Sarah A. Gbadebo Seeks to Combat Intimate Partner Violence (IPV) within Multicultural Communities Through New Faith-Based Curriculum, Fearless and Free To Be

Fearless and Free to BE

Intimate Partner Violence (IPV) has been revealed as a major epidemic in the African-American community that often does not get much press. It has been identified as the leading cause of death among black women. With limited resources to combat this problem and adverse effects on physical and mental health as a result of IPV, an urgent need has arisen for culturally appropriate interventions to address and attempt to solve this community crisis.Using faith-based instruction and solid intervention skills, author and psychotherapy professional, Sarah A. Gbadebo, provides a 12-week Christian based IPV Group curriculum titled, Fearless and Free to BE: A Faith-Based Approach to Intimate Partner Violence in the African American Community. The curriculum is accompanied with a comprehensive instructor’s manual. Through this curriculum, Gbadebo seeks to bring IPV awareness and education to the black church and to the black community. The curriculum includes specific ways in which spirituality and religion can be manipulated to become a tool of abuse and oppression for women, and remedies this occurrence by educating leaders, mental health professionals, group leaders, and women on the issue and the impact of family violence within the faith community.

Church leaders and community leaders will:
  • Receive comprehensive training on domestic violence including issues related to multiple dimensions of DV, warning signs, and behavioral cycles, utilizing psycho-educational material that is substantiated by Scripture and clinical research.
  • Learn how to assess needs and facilitate appropriate provision of community resources for survivors, including distributing an up-to-date directory of local and national resources for help and referrals.
  • Identify and outline biblical texts that assist in addressing violence while advocating for healthy unions. Outline commonly referenced passages from biblical texts that have been misinterpreted and misused to justify violence, and educate others on issues of religious and spiritual abuse.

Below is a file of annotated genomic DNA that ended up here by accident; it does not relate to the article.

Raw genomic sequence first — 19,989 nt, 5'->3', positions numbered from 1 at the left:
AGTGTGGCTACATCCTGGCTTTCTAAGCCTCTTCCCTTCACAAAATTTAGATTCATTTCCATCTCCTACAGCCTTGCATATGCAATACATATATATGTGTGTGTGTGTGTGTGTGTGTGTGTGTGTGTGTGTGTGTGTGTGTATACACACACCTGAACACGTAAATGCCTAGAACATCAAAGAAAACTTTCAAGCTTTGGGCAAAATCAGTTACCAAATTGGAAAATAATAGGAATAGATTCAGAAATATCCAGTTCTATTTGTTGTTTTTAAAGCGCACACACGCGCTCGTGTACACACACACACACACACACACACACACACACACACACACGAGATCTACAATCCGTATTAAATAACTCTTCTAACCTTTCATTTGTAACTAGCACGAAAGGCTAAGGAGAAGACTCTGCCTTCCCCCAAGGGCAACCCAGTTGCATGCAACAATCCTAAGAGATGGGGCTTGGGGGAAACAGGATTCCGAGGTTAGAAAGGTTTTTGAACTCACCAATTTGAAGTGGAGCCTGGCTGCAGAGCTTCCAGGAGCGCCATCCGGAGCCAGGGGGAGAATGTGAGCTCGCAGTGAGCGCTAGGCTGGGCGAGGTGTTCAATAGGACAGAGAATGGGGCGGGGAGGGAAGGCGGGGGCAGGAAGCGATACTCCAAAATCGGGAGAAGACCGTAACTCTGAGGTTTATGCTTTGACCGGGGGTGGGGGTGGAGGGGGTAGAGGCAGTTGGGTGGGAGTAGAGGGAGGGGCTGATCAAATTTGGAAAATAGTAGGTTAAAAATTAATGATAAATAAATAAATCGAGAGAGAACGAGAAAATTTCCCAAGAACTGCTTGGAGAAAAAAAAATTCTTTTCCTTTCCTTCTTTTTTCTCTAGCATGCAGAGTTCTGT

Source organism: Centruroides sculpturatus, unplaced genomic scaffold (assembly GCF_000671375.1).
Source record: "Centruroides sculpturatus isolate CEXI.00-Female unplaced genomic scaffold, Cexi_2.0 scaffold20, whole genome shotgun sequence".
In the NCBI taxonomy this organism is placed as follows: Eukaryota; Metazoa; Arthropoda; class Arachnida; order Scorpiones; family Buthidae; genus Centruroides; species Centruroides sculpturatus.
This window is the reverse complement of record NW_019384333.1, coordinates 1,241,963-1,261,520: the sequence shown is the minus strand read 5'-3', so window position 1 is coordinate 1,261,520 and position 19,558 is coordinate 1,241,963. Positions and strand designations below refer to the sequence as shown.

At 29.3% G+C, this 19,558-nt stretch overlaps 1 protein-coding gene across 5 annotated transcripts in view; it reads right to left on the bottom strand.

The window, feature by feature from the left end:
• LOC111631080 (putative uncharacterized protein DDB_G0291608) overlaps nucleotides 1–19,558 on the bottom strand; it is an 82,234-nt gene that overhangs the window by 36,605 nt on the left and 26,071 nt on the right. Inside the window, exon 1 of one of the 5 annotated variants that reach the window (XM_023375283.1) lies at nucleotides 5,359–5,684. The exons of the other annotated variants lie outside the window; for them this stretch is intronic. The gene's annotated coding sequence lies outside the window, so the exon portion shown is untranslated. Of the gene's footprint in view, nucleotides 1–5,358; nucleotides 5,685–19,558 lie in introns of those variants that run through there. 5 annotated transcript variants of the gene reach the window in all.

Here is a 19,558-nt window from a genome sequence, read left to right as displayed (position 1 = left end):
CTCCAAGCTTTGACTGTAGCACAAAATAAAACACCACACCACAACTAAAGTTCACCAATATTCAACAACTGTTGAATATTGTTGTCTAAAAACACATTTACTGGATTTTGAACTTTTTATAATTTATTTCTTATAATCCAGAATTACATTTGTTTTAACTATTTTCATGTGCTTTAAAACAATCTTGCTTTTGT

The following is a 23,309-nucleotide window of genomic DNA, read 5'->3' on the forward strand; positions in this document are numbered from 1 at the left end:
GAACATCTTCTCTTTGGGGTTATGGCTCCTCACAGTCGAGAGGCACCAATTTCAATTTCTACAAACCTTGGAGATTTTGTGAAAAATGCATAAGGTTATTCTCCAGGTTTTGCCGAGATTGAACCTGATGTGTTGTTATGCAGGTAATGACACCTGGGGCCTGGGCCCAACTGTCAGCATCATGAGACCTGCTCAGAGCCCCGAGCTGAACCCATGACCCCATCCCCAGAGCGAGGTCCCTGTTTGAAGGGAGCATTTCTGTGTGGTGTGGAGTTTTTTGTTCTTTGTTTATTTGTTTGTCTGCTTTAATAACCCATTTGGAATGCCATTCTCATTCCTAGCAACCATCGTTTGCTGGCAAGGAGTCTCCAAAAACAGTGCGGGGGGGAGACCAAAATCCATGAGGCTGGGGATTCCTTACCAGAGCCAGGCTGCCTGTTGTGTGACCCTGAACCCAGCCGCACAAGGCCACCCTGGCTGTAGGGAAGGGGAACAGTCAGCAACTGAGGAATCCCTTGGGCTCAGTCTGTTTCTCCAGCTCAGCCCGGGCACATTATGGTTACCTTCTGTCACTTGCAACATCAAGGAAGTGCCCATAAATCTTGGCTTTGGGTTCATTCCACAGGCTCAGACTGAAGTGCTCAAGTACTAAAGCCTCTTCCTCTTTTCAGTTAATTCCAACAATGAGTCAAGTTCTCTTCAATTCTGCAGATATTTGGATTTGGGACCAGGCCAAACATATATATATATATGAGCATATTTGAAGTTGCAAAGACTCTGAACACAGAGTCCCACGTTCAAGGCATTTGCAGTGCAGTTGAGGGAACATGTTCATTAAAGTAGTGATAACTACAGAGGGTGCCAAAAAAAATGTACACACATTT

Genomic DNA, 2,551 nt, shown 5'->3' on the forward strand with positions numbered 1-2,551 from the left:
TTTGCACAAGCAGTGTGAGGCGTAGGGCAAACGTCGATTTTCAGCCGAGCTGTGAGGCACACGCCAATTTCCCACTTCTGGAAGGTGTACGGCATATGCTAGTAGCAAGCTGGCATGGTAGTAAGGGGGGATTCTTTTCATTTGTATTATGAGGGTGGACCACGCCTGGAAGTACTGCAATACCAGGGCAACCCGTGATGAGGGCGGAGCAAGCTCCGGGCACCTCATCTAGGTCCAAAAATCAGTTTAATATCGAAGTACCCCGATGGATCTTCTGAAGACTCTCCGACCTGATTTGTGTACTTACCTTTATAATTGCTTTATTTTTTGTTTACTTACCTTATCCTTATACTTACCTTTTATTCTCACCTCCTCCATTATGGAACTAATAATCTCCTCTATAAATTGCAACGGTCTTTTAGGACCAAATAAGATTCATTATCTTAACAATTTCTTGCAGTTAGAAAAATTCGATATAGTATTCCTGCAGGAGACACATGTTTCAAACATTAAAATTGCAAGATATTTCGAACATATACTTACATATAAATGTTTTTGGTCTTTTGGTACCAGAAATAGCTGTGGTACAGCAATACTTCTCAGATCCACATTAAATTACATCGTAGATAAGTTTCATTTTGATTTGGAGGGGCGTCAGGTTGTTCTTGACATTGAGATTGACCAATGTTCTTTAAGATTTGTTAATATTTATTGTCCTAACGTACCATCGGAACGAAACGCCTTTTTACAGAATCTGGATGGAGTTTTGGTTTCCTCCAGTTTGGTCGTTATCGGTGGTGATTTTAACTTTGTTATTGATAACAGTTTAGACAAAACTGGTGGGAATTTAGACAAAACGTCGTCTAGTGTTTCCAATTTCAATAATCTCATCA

• Promote healthy relationships that reflect the client’s faith-based values and highlight passages from Scripture that promote non-violence.
  • Gain adequate educational domestic violence training to address DV from the pulpit, and to effectively and appropriately address survivors of DV directly through facilitating faith-based DV group counseling within the safety of the church.
  • Actively promote DV awareness, hold abusers accountable, and create a safe environment for both survivors and abusers to seek help.
  • Learn how to safely and effectively conduct the 12-week Christian based IPV group curriculum to female survivors within their faith community; facilitate emotional healing, spiritual growth, safety planning, and provision of resources.
Community mental health agencies, private practice counselors, marriage and family therapists, social workers, psychologists, and other qualified mental health professionals will:
  • Gain greater awareness and understanding of the impact of cultural and ethnic differences in the counseling process, and enhance effectiveness in counseling African-American communities.
  • Obtain culturally-competent IPV training that focuses on spiritual, racial, and ethnic contexts when working with minority populations.
  • Enhance clinical skills integrating cultural sensitivity and competence with psycho-social and clinical training when working with ethnically diverse clients.
  • Mitigate cultural mistrust and resistance, and enhance the therapeutic process when working with clients of ethnically diverse backgrounds.
  • Reduce the existing stigma of mental health services among ethnic groups and expand diverse clientele through the provision of culturally attuned clinical services.
Sarah A. Gbadebo, MS, MFTI, a marriage and family therapist intern who specializes in intimate partner violence (IPV) and addictions, is author of Fearless and Free to BE: A Faith Based Approach to Intimate Partner Violence in the African American Community (Faith-Based Learning Publications, Inc. 2014) Gbadebo has garnered extensive experience working with individuals and families confronted with mental health, IPV, and substance abuse issues. She provides psychotherapy to children, adolescents and adults. Gbadebo has worked in community mental health settings, substance abuse facilities, and Christian based transitional living shelters for women, children and senior women experiencing homelessness, and fleeing from domestic violence. She has dedicated much of her work to providing multiculturally appropriate clinical services to ethnically diverse and minority populations.
In December 2013, Gbadebo authored her Culminating Graduate Project which focuses on the healing and restoration of African American survivors of IPV. Gbadebo also presented a workshop at the Annual Student Research Conference, titled “Developing Multicultural Competencies: A Faith-based Approach to Intimate Partner Violence within the African American Community,” which was held at Alliant International University on February 28, 2014.
Gbadebo earned her Master of Science in Counseling (with MFT specialization) with Honors from California State University Northridge. Additionally, she has received a Certificate of Biblical Theology Training.
For more information about Sarah A. Gbadebo, visit:
To book Sarah A. Gbadebo for speaking engagements and/or book signings, please email:
Fearless and Free To Be is available on and

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